- Open Access
Human adipose-derived stromal/stem cells demonstrate short-lived persistence after implantation in both an immunocompetent and an immunocompromised murine model
Stem Cell Research & Therapyvolume 5, Article number: 142 (2014)
Mesenchymal cells are emerging as a promising cell platform for regenerative therapies. However, the fate of cells after transplantation in many different disease settings and tissue beds remains unclear.
In this study, human adipose-derived stromal/stem (ASCs) cells were fluorescently labeled with a membrane dye and injected into both immunocompetent and immunocompromised mouse strains. Cells were injected either as single cell suspensions, or as self-assembling spheroids. In parallel, cells were purposefully devitalized prior to injection and then implanted in the opposite side in a randomized fashion. These ‘control’ groups were included to determine whether the fluorescent membrane dye would remain localized at the injection site despite the use of nonviable cells. Cell implants and the surrounding tissues were harvested on days 3, 10 and 21 after in vivo delivery and evaluated in a blinded manner. Injection sites were analyzed by fluorescent microscopy, and human cell numbers were quantified using PCR detection of a human-specific endogenous retrovirus (ERV-3). Host response was evaluated by immunofluorescent staining of macrophages.
ERV-3 quantification showed that 95% of the human cells that were viable when they were injected were undetectable at the three-week time-point. Although fluorescent signal persisted for the entire study period, further analysis revealed that much of this signal was located within host macrophages.
These results suggest that human ASCs survive for less than three weeks after injection into even immunocompromised mice, and call into question the notion that human ASCs are immuno-privileged and capable of surviving for extended periods in xenogeneic and/or allogeneic models.
As the promise of cell-based therapies begins to transition to the clinic, a clear understanding of the survival, localization and identity of administered cells over time remains elusive but of great interest. A major limitation relates to various technical challenges associated with the reliable identification and tracking of cells in vivo. Even in the context of preclinical animal models, the sensitive and specific identification of human cells after implantation presents certain challenges. Although a number of methods have been described, most – if not all – should be re-evaluated in the context of recent findings related to cell-derived vesicles, or microparticles [1, 2]. These elements encompass a heterogeneous spectrum of membrane-bound structures ranging in size from 20 nm to 1 μm, released by an ever-expanding list of cell types, and containing DNA, RNA, and cytosolic and/or membrane-associated proteins . The notion that such microvesicles may play a role in the false positive contamination of host cells by labeled donor cells has been reported recently in the literature .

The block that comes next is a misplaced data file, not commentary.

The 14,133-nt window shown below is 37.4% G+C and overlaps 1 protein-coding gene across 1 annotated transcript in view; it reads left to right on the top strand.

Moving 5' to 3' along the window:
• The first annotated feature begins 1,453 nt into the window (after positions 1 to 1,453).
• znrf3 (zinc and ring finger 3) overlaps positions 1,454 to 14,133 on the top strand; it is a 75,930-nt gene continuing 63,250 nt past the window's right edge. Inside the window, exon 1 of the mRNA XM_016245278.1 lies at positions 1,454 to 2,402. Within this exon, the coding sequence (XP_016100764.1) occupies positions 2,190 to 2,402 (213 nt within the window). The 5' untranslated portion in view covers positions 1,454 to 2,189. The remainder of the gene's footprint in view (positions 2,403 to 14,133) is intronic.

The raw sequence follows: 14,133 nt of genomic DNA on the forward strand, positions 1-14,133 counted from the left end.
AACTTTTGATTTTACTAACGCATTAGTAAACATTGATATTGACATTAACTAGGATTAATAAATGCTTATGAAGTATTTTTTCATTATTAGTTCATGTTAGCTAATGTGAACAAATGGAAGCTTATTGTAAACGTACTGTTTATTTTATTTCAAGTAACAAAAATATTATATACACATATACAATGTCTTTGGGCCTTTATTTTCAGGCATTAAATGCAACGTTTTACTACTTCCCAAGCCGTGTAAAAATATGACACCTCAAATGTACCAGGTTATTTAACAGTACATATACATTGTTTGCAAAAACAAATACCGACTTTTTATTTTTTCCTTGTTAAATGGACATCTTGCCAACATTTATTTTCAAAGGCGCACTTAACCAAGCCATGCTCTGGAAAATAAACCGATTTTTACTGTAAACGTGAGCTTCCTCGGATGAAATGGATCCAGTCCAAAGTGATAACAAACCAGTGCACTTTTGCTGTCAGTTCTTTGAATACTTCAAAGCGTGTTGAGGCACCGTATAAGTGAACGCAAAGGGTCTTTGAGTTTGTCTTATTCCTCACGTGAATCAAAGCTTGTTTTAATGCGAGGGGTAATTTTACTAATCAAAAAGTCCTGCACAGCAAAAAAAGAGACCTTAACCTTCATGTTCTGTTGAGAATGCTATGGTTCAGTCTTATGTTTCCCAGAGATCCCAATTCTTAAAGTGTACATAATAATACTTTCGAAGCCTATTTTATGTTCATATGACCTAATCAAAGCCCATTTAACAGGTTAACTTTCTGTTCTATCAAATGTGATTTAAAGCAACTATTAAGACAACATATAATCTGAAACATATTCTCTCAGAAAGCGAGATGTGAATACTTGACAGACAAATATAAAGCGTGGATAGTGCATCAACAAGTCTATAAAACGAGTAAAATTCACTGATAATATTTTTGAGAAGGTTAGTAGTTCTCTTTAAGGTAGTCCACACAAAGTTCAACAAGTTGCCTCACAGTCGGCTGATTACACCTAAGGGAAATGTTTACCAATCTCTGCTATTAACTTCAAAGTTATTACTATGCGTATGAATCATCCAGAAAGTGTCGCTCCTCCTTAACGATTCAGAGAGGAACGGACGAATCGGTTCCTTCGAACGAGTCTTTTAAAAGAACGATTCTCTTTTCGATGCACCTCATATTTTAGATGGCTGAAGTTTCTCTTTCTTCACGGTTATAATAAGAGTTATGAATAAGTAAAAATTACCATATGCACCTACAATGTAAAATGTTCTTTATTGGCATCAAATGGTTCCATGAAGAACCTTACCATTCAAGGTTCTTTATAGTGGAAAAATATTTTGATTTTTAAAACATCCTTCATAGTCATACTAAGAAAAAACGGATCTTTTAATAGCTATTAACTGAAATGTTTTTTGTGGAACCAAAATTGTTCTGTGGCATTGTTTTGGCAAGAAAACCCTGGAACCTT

A variety of literature suggests that human adipose-derived stromal/stem cells (ASCs) are immunotolerant/immunoprivileged and can survive for prolonged periods in immunocompromised and even immunocompetent animals [4–7]. In this study we investigated the survival of human ASCs in both immunocompetent and immunocompromised murine models, delivered either as single-cell suspensions or as self-assembled three-dimensional spheroids. The extent of human cell engraftment was quantified over time using PCR detection of an endogenous retrovirus (ERV-3) present in all human cells, but not present in rodent cells. Since the ERV-3 genetic sequence is present as only a single copy per human cell, its detection is directly proportional to the number of human cells present. Using this sensitive and specific method of human cell detection, we demonstrate that nearly 90% of human ASCs that were viable upon injection are undetectable by day 10 after administration into nude mice. Human cell clearance is even faster in immunocompetent animals.
Materials and methods
Isolation and culture expansion of human adipose-derived stromal/stem cells
Human adipose tissue samples were obtained from elective surgical procedures under Institutional Review Board approval at the University of Virginia. We obtained all necessary consent from any patients involved in the study. ASCs were isolated as described previously [8, 9]. Briefly, samples were washed, enzymatically dissociated with Liberase Blendzyme (Roche Applied Science, Indianapolis, USA), and filtered to remove debris . After centrifugation, pelleted cells were recovered and washed. Contaminating erythrocytes were removed by osmotic buffer, and the cells were plated onto tissue culture plastic and culture expanded in adherent monolayer culture in xenogeneic-free growth medium with 1% human serum (LM1%) . After three passages, culture-expanded ASCs were membrane dye (DiI) labeled according to the manufacturer’s protocol (Molecular Probes, Inc., Eugene, OR, USA). Some labeled cells were formed into self-assembling spheroids in hanging drop [11, 12]. Mouse embryonic fibroblast cells (3 T6) were obtained from University of Virginia cell culture core facility and were cultured in Dulbecco’s modified Eagle’s medium/F12 high glucose with 10% fetal bovine serum.